Counting Stars reproduces an article written by the Prime Minister of Poland, Mateusz Morawiecki, and published in Cyprus by the newspaper CyprusMail.
Primacy of Constitution, primacy of democracy
The European Union is in a difficult position today. We are still struggling with successive waves of pandemic infections. We have just started rebuilding our economies after the crisis and the necessity of restricting economic life. The Recovery Fund has not been yet implemented and the risk of an energy crisis looms on the horizon. Higher gas prices have hit the pockets of ordinary citizens. For the first time in Europe’s post-war history, future generations cannot be sure that they will inherit a better future.
The pressure on Europe is rising. Russia is using the gas issue to blackmail and force individual states to take decisions in their favour and with Russian interests in mind. On the EU’s eastern border, Poland, Lithuania and Latvia face daily provocations from Belarus and an increasing wave of illegal migration. In addition, we are now experiencing the shifts on the global chessboard – the US has been adjusting its current strategy and its place is likely to be taken by other countries that aspire to become superpowers.
The excess of crises should encourage responsibility. Yet the European Union is paying more attention to imaginary problems than to the real ones. Problems that are more self-generated than resulting from external challenges.
We must act united in the face of these challenges. Meanwhile, we wallow in internal disputes. I have the impression that the conflict with Poland is a convenient alibi for many politicians to avoid specific action. After all, this dispute is based more on stereotypes and prejudices rather than on facts.
It would be hard to find a nation that is more committed to the idea of freedom and democracy and Europeanness than the Poles. Pro-European forces dominate the Polish Parliament and public life. And yet the media and politicians are trying to stir up a propaganda slogan about ‘Polexit’.
There is only one truth. Poland is not leaving the EU. Poland is and will remain a member of the European Community. We are an integral part of the European Union, which should reject the language of blackmail, pressure and punishment of those who defend their own opinion. We must have a discussion with each other, even if it is a difficult and long. However, we must always do this with respect and in the interests of unity. This is the only way to get back on track.
Poland is a loyal member of the EU. We respect European law just like any other member state. But respect for the rights of the community does not mean that they stand higher than national constitutions. Poland is no exception. Therefore, constitutional pluralism must remain the rule that maintains a balance between the different systems of national and European law. Thanks to it, we can talk about mutual complementarity, not the exclusion of these systems.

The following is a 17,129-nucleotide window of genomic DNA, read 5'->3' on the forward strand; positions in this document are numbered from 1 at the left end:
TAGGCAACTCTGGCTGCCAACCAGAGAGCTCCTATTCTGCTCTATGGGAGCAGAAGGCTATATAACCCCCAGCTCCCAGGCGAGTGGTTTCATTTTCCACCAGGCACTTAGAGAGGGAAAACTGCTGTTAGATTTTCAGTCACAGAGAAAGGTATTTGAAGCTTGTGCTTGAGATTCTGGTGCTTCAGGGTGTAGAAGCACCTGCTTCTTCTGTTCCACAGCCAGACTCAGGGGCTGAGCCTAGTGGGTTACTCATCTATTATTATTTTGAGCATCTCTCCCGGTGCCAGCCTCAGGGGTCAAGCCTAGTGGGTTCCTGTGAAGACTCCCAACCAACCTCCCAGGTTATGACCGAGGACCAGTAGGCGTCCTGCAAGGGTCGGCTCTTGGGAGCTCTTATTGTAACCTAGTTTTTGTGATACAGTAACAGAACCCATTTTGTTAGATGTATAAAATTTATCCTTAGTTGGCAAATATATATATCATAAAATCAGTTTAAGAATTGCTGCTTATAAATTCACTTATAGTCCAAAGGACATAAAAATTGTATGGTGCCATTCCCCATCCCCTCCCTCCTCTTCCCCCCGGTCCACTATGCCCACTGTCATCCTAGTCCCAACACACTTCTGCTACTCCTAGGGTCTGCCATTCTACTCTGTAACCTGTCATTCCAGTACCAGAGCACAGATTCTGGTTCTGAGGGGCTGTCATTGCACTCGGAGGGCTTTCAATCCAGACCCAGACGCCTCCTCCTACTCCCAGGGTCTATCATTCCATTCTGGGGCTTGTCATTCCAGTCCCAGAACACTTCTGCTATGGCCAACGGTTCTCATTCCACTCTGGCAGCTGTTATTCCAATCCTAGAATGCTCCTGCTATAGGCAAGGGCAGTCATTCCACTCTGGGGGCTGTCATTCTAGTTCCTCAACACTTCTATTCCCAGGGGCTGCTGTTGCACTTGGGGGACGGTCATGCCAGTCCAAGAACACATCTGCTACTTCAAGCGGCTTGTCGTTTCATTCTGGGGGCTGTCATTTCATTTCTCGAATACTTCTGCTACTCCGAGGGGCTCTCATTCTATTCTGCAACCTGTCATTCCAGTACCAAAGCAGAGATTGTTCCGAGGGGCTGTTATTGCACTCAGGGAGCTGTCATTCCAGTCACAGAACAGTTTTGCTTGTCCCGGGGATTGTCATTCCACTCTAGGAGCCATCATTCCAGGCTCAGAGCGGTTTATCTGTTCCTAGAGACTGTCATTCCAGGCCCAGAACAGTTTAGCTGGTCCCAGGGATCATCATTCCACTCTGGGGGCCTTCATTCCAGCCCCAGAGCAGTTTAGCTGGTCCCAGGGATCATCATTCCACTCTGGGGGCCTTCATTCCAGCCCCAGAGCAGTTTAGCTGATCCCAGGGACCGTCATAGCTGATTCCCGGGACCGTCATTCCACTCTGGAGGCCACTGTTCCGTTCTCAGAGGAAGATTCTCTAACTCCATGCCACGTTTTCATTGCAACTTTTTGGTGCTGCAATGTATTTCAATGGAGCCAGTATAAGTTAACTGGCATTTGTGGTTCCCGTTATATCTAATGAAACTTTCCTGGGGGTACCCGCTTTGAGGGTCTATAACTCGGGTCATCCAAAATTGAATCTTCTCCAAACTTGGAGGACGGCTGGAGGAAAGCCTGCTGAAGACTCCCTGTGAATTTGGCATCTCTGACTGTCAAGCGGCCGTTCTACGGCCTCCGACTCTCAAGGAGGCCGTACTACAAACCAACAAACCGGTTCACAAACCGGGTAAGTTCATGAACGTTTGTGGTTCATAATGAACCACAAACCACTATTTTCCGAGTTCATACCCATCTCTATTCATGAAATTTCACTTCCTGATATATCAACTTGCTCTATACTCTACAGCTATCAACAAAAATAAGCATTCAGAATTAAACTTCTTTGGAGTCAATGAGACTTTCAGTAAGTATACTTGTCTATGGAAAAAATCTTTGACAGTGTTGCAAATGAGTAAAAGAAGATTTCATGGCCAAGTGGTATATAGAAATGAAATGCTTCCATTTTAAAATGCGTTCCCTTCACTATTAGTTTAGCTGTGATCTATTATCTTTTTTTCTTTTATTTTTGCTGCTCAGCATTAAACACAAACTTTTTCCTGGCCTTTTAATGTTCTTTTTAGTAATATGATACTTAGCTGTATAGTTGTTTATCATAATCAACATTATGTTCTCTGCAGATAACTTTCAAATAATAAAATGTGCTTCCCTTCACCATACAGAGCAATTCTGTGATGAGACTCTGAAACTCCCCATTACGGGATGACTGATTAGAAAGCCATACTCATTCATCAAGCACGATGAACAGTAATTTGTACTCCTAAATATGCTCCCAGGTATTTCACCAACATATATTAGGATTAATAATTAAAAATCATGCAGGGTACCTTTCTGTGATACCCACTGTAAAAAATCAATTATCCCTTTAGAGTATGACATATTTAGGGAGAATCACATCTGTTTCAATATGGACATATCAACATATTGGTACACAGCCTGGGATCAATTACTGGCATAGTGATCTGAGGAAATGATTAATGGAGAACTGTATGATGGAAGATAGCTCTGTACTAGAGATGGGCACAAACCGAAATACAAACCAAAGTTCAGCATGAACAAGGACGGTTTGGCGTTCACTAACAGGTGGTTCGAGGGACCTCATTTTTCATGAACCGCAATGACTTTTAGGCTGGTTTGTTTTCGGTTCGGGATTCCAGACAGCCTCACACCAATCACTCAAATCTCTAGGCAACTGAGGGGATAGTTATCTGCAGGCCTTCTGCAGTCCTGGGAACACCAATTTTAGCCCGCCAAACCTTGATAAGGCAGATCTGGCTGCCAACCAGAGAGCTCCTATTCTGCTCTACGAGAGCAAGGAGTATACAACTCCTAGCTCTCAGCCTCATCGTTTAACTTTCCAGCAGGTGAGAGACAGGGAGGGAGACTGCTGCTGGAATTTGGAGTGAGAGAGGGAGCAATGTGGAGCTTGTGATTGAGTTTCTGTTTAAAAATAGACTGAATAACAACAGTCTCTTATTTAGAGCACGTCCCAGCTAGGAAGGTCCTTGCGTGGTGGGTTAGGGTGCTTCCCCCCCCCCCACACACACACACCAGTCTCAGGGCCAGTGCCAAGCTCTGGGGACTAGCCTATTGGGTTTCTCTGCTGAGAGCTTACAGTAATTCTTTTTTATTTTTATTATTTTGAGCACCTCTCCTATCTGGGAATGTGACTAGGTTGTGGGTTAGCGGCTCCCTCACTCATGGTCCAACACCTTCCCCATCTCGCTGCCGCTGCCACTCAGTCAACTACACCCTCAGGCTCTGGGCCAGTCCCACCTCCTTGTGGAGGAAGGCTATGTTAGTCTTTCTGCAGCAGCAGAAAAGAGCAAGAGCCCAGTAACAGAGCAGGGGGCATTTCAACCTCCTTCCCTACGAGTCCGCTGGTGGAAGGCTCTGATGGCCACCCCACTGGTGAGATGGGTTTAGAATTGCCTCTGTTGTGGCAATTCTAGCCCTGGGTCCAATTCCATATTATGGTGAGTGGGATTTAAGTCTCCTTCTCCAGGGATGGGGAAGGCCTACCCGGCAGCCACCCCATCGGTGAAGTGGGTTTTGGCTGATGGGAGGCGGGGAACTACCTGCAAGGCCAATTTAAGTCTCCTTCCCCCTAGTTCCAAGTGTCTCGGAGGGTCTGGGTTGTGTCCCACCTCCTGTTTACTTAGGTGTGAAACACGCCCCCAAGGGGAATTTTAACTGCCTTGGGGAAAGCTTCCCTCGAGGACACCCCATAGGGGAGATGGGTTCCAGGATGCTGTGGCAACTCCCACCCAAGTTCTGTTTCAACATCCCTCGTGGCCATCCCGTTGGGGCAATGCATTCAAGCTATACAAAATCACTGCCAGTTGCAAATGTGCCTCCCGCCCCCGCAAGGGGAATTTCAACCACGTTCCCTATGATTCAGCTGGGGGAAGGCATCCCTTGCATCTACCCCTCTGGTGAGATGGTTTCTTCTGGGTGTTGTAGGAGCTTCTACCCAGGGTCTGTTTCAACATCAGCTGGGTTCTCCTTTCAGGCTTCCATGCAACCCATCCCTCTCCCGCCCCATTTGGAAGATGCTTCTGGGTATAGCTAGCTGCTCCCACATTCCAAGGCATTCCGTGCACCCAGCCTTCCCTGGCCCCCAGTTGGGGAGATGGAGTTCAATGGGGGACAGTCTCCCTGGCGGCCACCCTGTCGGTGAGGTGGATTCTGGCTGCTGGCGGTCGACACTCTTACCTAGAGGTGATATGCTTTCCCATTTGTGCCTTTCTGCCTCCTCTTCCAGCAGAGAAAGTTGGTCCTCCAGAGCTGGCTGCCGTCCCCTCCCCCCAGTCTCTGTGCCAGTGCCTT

The EU Treaties indicate precisely which competences the member states have conferred on the European Community and which they have retained exclusively. The principle of the primacy of EU law means that they take precedence over laws within the areas of Union competence. We fully recognise this also in Poland.
But it is the states that are the “masters of the treaties”, and it is the national constitutional courts that ultimately decide on the conflict between treaty norms and constitutional norms. Therefore, the recent judgment of the Polish Constitutional Tribunal, which examined the relationship between EU law and the constitutional law, should not be surprising. Courts and tribunals in Germany, Denmark, France, Italy, Spain, Lithuania, the Czech Republic and other EU countries have already made similar judgements.
“The principle of the primacy of EU law … cannot undermine the supreme power of the Constitution in the national legal order” – as judged by the French Constitutional Council. “The Constitutional Court may conduct an ultra vires review (…) to establish whether the actions of the EU institutions infringe the principle of conferral if the EU institutions, bodies, offices and agencies of the Union have exceeded their powers in a manner that infringes that principle – judgment of the German Constitutional Court. On the other hand, its Danish counterpart stated that ‘the Constitution prohibits conferring powers to the extent that [a Member State] could not be regarded as a sovereign and democratic country’.
I would like to make a strong statement here. The supremacy of national constitutions is in fact principle of the primacy of state democracy over EU institutions. Today we answer the question whether the nations and citizens are to remain European sovereigns, or EU institutions are to become the sovereigns, institutions in Brussels and Luxembourg, which are characterised by a democratic deficits. Our common future depends on how we will answer this question.
In 1795 Poland disappeared from the map of the world for 123 years. Yes, we were in a difficult position at the time. But Poland had fallen because some of the elites and instead of fighting the real challenges, fought among themselves over influence and interests. This is our sin. This sin was used immediately by aggressive and powerful neighbours. As a Europe, let us not make the same mistakes. We have to remember our global neighbours, those that are becoming stronger and more ruthless. May this historical warning be a lesson for all of us.
Mateusz Morawiecki. Prime Minister of Poland.
Photo: Kancelarii Prezesa Rady Ministrów.
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